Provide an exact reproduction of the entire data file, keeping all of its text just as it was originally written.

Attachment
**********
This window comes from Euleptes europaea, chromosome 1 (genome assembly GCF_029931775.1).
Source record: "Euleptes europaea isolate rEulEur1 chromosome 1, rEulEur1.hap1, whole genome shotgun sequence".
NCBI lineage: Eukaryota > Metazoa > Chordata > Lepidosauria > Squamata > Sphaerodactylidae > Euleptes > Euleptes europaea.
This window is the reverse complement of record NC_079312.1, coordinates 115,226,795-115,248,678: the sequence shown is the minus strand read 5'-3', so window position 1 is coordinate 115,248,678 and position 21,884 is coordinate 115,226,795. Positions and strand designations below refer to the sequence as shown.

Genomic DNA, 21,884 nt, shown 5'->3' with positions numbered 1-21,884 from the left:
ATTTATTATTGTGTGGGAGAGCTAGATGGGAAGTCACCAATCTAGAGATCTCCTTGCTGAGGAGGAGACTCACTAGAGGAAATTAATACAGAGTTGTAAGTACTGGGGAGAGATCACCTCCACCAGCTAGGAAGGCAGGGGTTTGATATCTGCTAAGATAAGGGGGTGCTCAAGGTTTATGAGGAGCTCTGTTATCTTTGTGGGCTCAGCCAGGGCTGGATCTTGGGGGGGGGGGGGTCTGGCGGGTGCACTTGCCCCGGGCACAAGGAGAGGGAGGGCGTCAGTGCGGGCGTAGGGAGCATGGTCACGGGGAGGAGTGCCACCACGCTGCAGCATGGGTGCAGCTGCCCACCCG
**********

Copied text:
This window comes from Euleptes europaea, chromosome 1 (genome assembly GCF_029931775.1).
Source record: "Euleptes europaea isolate rEulEur1 chromosome 1, rEulEur1.hap1, whole genome shotgun sequence".
NCBI lineage: Eukaryota > Metazoa > Chordata > Lepidosauria > Squamata > Sphaerodactylidae > Euleptes > Euleptes europaea.
This window is the reverse complement of record NC_079312.1, coordinates 115,226,795-115,248,678: the sequence shown is the minus strand read 5'-3', so window position 1 is coordinate 115,248,678 and position 21,884 is coordinate 115,226,795. Positions and strand designations below refer to the sequence as shown.

Genomic DNA, 21,884 nt, shown 5'->3' with positions numbered 1-21,884 from the left:
ATTTATTATTGTGTGGGAGAGCTAGATGGGAAGTCACCAATCTAGAGATCTCCTTGCTGAGGAGGAGACTCACTAGAGGAAATTAATACAGAGTTGTAAGTACTGGGGAGAGATCACCTCCACCAGCTAGGAAGGCAGGGGTTTGATATCTGCTAAGATAAGGGGGTGCTCAAGGTTTATGAGGAGCTCTGTTATCTTTGTGGGCTCAGCCAGGGCTGGATCTTGGGGGGGGGGGGGTCTGGCGGGTGCACTTGCCCCGGGCACAAGGAGAGGGAGGGCGTCAGTGCGGGCGTAGGGAGCATGGTCACGGGGAGGAGTGCCACCACGCTGCAGCATGGGTGCAGCTGCCCACCCG